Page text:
Now, after having looked at what McKinsey is saying, let’s think on our own why it does not make sense to re-use the same PEI examples across different McKinsey interviews or interview rounds:

  • It does not add any value to your profile at McKinsey – repeating the same information to different interviewers is a waste of precious face-time to convince McKinsey about your skills and experience.
  • You communicate implicitly that you don’t have a lot of experience in those areas, if there is just one single situation you can talk about in one or more of your interviews.
  • What typically happens in the second round of the interviews is that they will try to better understand those aspects where you could not fully convince the interviewers in the first round. So the interviewers in the second round will bring up this specific aspect again – and in case that this was a specific PEI dimension, it is not very clever to tell the same example a second time if it was not convincing in the first place.

Please note that you specificially asked for using the same PEI stories. What is not a real issue is using the same underlying context than in previous round, but focusing on entirely different challenges/aspects of that!

Specifically for McKinsey PEI prep, which is really an interview format of its own needing dedicated prep, PrepLounge recently published s short guide on the McKinsey PEI which is esentially an excerpt of my Ultimate McKinsey PEI Prep ebook. It shows how to correctly structure and where to specifically focus and go deep in your PEI examples, which is what most candidates do completely wrong in the first place. You can find it here: https://www.preplounge.com/en/shop/tests-2/the-secret-mckinsey-pei-cheat-sheet-42

Hope that helps - if so, please be so kind to give it a thumbs-up with the upvote button below!

Robert

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Anonymous B on Oct 27, 2020

I love how you are making this fact-based for everyone. I don't disagree with your thesis that more is better, but the last sentence from your excerpt contradicts what you are saying. Between rounds, it is advisable to share your "strongest experience example" even if that is a "repeat" from a previous round. As a final round interviewer, I would much rather hear a strong story that answers my PEI question than a mediocre one just for the benefit of showing variation.

Anonymous A on Oct 27, 2020

I agree with the other anonymous commenter. Is variety more important than quality of story?

Robert on Oct 27, 2020

I agree that there is no clear-cut answer from McKinsey, as mentioned in the post above. However, just think logically - since the PEI dimensions are highly relevant skills for a consultant, do you think it's good to demonstrate you had only one single experience (e.g. leadership) in the past which you can talk about? I doubt that this will create a lot of trust from the interviewer that you really have the experience required under your belt. Bonus hint: you can always speculate that interviewers won't even notice if you used the sample example in previous rounds - not that I would recommend it, but you can speculate on that.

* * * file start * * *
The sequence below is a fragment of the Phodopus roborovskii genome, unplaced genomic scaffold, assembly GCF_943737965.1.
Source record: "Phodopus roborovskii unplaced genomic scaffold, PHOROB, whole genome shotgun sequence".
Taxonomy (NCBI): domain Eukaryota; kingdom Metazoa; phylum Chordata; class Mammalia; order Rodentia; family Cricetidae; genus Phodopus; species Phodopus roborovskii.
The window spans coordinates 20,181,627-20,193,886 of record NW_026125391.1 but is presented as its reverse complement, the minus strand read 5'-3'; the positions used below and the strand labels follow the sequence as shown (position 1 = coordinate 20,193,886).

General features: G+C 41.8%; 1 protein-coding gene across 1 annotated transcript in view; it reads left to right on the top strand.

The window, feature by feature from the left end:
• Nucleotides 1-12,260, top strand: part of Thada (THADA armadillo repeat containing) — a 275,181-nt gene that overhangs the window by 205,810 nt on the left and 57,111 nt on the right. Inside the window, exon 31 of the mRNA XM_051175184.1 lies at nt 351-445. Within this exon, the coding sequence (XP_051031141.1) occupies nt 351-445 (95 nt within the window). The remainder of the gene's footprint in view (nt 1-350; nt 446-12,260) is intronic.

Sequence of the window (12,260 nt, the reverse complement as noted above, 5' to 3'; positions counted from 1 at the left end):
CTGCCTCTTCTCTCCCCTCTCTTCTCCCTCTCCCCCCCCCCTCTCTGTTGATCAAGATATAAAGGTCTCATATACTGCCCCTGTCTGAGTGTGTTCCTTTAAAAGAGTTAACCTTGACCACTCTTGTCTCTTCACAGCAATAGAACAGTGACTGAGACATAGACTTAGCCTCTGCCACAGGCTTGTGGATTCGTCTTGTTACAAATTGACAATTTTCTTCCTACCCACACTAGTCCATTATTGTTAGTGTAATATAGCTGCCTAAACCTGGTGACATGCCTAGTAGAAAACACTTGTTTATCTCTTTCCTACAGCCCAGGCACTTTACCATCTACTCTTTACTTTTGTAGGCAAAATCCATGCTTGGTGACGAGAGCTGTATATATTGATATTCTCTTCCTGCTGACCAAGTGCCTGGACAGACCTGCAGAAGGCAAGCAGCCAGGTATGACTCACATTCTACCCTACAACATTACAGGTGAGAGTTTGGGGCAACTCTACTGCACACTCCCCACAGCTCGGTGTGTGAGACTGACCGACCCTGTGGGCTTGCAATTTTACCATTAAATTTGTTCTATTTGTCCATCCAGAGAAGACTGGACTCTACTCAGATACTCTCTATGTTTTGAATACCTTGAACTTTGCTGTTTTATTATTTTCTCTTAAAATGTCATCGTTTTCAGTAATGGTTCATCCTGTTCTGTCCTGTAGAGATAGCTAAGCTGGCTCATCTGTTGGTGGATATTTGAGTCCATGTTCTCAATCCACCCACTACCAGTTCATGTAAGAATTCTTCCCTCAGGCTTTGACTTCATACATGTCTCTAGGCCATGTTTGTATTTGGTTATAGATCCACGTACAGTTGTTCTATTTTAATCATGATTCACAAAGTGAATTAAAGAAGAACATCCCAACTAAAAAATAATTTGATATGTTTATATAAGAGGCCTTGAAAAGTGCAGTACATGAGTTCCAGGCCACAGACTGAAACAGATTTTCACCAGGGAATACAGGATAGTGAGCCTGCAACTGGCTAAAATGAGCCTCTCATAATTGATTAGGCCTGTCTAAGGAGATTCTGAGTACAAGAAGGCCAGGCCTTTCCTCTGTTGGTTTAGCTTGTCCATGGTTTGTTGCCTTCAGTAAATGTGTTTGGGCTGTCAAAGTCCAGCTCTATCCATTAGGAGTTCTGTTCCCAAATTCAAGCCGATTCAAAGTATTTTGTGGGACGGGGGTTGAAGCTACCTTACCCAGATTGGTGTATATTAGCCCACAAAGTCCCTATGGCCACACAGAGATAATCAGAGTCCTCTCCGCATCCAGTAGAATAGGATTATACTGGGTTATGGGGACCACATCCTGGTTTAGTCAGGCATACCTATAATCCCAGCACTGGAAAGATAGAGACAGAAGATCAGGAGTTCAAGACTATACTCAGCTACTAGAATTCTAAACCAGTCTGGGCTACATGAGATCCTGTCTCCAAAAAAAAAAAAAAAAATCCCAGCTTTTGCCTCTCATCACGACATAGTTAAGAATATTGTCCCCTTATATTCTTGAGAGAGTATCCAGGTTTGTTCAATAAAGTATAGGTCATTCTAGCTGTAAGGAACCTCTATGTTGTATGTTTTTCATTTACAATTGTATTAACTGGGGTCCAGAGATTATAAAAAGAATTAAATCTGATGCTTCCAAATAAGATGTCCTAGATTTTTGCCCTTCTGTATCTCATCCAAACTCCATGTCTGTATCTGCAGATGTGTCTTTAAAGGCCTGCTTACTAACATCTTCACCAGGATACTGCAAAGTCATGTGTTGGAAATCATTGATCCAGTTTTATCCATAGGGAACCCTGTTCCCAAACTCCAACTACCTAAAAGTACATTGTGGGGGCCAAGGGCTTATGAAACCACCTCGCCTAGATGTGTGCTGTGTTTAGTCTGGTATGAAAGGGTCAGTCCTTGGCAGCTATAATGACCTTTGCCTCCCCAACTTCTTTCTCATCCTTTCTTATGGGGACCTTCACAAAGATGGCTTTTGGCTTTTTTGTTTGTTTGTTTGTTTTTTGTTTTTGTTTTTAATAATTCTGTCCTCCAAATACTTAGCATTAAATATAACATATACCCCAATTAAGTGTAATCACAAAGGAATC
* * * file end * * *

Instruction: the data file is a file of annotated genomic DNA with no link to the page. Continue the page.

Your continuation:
Gaurav
Expert
Content Creator
replied on Oct 26, 2020
Ex-Mckinsey|Certified Career Coach |Placed 500+ candidates at MBB & other consultancies

Hi,
Repeating the same fit store in the second round of interviews is ok, but if you know for sure that they are excellent. In this case, you can keep them for the next round.

Also, I would recommend having another stories, in case something will go in a way you don't expect.

Having a broad experience in preparing candidates specifically for the final round, I have to add that candidates need to be extra prepared. Especially for question formats that they have not encountered in earlier rounds viz.

If you need any further help or advice with preparation, feel free to reach out.

Cheers,
GB

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Henning
Expert
replied on Oct 26, 2020
Bain | passed >15 MBB interviews as a candidate

Repeating stories is OK if several of your interviewers asked for the same skill, but try to have sufficient stories to chose between several of them. Having 3-4 stories for each skill (they can overlap to a certain extend) gives you the comfort of not having to repeat one.

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Ken
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replied on Oct 26, 2020
Ex-McKinsey final round interviewer | Executive Coach

It's fine to repeat stories but my advice would be to still prepare a few more so that you are sharing your best AND most relevant story.

I can only speak from my experience with McKinsey London where there is no official record of what story you shared during your first round interviews. Stating the obvious but you should not share the same story during the same round. There's nothing wrong talking about different stories from the same context but being able to show breadth can often play to your advantage as well.

Good luck!

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Natasha replied on Oct 26, 2020

I was asked, in each of my final round interviews, not to repeat a story that I had told in the same or a previous round. One of my colleagues was told not to repeat her stories in her feedback from the first round to the second. So although it might be okay sometimes to repeat, I wouldn't bet on it given the situations my colleague and I experienced (this was in the current hiring cycle, so very recent).

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Clara gave the best answer

Clara

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McKinsey | Awarded professor at Master in Management @ IE | MBA at MIT |+180 students coached | Integrated FIT Guide aut